In an election that received national attention, Democratic Assemblywoman Shelley Mayer of Yonkers triumphed over Republican Julie Killian to capture the 37th state Senate District seat Tuesday night.
Mayer topped Killian, a former Rye councilwoman, in a special election called by Gov. Andrew Cuomo in February by a 58 to 42 percent margin with 87 percent of districts reporting. Mayer will fill the seat left vacant in January by Westchester County Executive George Latimer when he assumed his new elected office.
“We weren’t just a blue wave, we were a big tent blue wave that created a partnership between our progressives, our Democrats, our union leadership and a whole lot of other people who are against the politics of hate and division that are sewn to the other side in the campaign,” Mayer said.
With Mayer’s election, Senate Democrats hold a 32-31 majority, but still don’t have control of the body for at least the rest of the legislative year. State Sen. Simcha Felder, a Brooklyn Democrat that conferences with the GOP, confirmed Tuesday afternoon he will continue to caucus with Senate Republicans.
Mayer received the backing of Cuomo and Latimer with both men attending rallies in her support. She also was endorsed by various labor unions and progressive organizations. Killian received the backing of former governor and Putnam County resident George Pataki and law enforcement and business groups.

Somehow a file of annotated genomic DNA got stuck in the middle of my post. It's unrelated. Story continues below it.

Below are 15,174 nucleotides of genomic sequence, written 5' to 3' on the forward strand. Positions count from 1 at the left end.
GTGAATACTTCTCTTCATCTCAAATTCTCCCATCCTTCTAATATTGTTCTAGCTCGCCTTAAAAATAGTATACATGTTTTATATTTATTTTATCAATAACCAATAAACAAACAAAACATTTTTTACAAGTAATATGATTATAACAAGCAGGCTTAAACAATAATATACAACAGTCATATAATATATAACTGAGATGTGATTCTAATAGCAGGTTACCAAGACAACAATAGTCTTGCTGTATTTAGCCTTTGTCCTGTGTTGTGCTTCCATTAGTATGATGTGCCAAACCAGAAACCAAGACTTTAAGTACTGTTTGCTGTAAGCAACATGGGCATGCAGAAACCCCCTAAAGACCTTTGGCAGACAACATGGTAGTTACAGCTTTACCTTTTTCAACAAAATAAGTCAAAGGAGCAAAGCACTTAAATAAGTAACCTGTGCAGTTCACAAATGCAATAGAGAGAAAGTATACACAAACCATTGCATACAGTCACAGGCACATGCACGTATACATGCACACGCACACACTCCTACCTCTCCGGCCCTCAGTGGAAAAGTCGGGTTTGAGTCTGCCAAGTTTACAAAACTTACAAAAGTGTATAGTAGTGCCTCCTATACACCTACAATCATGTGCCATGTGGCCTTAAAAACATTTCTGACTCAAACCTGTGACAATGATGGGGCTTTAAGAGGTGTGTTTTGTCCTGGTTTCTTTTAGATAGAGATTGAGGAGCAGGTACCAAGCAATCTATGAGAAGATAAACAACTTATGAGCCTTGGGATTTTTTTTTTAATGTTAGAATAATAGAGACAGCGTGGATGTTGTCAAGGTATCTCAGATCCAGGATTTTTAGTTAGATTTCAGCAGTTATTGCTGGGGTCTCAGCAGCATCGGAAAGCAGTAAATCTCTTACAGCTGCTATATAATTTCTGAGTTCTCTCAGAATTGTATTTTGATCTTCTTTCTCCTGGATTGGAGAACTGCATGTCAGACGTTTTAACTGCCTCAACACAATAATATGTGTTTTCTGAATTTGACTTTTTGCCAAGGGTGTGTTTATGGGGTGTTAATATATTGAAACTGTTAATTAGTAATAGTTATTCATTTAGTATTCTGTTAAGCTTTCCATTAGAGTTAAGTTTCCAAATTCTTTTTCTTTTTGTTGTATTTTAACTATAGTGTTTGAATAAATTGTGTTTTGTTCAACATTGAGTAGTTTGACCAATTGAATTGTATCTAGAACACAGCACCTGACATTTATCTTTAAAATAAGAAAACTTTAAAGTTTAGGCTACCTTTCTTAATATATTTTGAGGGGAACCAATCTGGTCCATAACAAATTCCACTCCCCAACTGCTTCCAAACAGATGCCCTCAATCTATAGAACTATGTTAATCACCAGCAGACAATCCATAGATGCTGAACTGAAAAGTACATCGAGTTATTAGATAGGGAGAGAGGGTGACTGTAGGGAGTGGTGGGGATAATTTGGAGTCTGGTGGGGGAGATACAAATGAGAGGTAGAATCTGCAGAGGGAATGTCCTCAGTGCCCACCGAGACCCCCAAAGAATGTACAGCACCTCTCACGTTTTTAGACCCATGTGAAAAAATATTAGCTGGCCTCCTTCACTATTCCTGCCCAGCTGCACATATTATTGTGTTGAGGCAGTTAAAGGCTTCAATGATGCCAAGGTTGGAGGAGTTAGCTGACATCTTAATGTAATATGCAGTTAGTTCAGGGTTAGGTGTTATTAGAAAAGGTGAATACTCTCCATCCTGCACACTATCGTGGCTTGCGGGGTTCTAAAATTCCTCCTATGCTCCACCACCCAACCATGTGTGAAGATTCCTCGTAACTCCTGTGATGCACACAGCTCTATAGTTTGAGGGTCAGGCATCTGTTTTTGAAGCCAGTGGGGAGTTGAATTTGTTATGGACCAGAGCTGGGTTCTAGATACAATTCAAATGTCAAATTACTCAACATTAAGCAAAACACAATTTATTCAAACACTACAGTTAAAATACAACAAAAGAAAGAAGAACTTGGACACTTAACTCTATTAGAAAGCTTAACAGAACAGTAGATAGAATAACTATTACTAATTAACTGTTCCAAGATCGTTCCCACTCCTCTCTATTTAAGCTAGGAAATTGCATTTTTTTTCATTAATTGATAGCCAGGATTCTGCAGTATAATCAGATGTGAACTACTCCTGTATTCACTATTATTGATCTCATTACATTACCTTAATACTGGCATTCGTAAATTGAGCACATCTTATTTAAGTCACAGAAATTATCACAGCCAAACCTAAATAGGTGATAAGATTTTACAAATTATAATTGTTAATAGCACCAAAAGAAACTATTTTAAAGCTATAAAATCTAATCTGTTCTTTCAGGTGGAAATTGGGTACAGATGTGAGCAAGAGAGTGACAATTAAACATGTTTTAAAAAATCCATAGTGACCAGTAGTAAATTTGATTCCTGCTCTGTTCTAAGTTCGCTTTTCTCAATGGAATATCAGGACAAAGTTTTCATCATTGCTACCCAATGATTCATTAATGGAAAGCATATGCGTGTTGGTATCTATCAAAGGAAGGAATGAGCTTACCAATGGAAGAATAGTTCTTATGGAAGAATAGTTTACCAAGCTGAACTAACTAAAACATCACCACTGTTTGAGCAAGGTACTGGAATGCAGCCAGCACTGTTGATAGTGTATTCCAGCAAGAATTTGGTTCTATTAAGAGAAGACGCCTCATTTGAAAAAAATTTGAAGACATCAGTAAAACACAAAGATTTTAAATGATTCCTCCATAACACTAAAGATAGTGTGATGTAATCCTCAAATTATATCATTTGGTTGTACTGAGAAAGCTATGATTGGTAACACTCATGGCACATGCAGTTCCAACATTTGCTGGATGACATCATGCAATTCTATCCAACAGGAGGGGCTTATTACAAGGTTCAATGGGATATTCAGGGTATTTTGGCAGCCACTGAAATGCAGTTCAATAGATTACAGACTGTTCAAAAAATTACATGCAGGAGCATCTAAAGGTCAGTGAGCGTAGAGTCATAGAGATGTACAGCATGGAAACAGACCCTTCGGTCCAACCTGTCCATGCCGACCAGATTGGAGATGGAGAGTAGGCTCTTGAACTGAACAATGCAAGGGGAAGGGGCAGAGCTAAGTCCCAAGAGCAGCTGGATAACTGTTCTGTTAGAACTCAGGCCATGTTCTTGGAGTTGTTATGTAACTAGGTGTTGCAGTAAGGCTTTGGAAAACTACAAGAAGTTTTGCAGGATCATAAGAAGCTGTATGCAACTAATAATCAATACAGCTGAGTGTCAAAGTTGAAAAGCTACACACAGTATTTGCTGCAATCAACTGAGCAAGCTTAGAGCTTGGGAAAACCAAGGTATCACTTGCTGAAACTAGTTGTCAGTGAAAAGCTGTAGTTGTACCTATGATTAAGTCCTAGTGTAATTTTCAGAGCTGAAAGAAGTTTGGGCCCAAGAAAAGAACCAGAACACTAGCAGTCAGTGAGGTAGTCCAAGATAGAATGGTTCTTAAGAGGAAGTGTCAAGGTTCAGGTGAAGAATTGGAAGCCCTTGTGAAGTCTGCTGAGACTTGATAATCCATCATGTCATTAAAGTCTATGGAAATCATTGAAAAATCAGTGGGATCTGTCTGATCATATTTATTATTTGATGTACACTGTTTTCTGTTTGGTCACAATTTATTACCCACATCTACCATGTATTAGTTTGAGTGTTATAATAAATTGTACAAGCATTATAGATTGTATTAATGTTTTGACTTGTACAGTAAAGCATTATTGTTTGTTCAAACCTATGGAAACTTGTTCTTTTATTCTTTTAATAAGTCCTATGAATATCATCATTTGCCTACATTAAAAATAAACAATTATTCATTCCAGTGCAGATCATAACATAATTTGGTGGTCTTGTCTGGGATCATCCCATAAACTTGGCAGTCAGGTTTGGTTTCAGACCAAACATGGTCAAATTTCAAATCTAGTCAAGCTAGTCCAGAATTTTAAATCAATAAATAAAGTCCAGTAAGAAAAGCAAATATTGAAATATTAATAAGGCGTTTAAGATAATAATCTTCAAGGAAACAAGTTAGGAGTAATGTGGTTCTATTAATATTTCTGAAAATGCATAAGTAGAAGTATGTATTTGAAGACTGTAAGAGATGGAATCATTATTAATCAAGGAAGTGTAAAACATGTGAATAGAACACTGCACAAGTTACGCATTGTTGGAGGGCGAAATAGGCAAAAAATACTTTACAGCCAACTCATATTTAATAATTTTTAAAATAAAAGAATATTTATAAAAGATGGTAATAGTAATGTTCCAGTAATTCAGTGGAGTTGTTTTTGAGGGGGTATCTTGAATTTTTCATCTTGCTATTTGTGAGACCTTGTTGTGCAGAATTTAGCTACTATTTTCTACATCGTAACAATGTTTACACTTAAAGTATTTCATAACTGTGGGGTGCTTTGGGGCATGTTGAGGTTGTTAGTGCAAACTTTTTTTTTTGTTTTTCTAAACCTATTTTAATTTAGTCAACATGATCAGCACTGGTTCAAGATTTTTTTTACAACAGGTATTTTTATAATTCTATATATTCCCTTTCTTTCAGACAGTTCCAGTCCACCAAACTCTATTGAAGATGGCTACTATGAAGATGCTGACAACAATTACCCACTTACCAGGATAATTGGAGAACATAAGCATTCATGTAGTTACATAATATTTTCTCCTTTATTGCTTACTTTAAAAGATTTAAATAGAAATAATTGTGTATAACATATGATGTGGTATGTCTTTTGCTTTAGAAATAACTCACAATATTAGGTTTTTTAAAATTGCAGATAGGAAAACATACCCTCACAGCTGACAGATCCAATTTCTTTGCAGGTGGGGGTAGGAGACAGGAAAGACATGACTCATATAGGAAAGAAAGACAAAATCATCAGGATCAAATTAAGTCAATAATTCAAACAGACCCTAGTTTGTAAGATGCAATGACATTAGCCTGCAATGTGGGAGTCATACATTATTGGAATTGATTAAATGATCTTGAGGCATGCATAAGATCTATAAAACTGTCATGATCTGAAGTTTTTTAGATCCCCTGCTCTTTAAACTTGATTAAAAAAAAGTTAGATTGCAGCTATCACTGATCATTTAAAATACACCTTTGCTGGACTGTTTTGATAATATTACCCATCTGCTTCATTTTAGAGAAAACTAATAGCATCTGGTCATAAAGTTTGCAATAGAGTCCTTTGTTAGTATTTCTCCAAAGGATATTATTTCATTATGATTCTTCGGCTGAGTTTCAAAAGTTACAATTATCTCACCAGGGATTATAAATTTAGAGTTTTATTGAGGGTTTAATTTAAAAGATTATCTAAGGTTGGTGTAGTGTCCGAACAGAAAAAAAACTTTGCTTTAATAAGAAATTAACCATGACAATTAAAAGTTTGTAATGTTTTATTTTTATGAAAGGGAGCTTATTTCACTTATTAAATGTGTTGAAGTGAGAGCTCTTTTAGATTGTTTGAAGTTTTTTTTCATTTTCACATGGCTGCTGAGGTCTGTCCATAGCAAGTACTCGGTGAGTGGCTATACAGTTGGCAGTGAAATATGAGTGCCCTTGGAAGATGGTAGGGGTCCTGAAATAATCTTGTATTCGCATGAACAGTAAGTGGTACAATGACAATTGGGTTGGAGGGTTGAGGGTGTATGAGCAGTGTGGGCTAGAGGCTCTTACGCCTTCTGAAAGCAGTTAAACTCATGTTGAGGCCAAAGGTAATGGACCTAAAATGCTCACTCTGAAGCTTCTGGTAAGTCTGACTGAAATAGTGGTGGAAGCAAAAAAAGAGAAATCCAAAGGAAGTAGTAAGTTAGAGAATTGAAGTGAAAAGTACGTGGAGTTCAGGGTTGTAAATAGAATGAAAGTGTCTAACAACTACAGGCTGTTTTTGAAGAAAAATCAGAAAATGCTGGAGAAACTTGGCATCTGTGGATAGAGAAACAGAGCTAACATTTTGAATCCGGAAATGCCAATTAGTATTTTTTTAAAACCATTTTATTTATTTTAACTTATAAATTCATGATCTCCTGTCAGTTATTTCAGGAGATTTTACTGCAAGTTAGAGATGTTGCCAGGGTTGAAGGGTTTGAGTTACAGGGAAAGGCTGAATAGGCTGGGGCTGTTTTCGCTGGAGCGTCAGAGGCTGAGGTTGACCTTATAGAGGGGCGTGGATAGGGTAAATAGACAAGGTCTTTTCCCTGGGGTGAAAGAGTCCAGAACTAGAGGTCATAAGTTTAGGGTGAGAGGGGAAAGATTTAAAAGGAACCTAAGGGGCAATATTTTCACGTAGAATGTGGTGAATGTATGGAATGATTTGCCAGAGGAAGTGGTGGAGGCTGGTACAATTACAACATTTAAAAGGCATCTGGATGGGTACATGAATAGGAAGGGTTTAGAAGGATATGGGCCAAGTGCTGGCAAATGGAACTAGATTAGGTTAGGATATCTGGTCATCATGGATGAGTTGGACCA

Killian, at Ciao Restaurant in Eastchester, thanked her supporters that either campaigned or casted a ballot for her.
“I really wanted to help all you guys out there. I heard a lot of stories, there’s a lot of great things about living in New York, there’s a lot of great things about living in Westchester, but we do have some things going on and I was really hoping I’d get that platform.”
A couple of times, supporters chanted “November” encouraging her to run again for the seat this fall when every senate seat in the state is up for grabs.
When asked by The Examiner if she would consider running again for the seat in a few months, Killian said it’s something she’d think about.
“I’ll think about that tomorrow. Right now I’m going to hang out here with my friends and family, get a good night’s sleep maybe” Killian said. “I’m not at the train station tomorrow morning.”
The race between Mayer and Killian got ugly at times. Mayer was accused of failing to do more to assist two female Senate staffers after they came to her to complain about harassment from male bosses when she was legal counsel for the Democrats in 2010. Killian also went after Mayer for having campaign operatives on her staff that were critical of law enforcement, including vulgar statements on social media.
Killian faced heat when it was a discovered a person that threw a fundraiser for her directed insults toward survivors of the Parkland, Fla. school shooting on social media. Killian also was called a “Trump Republican” consistently during the campaign with opponents hoping to tie her to President Donald Trump.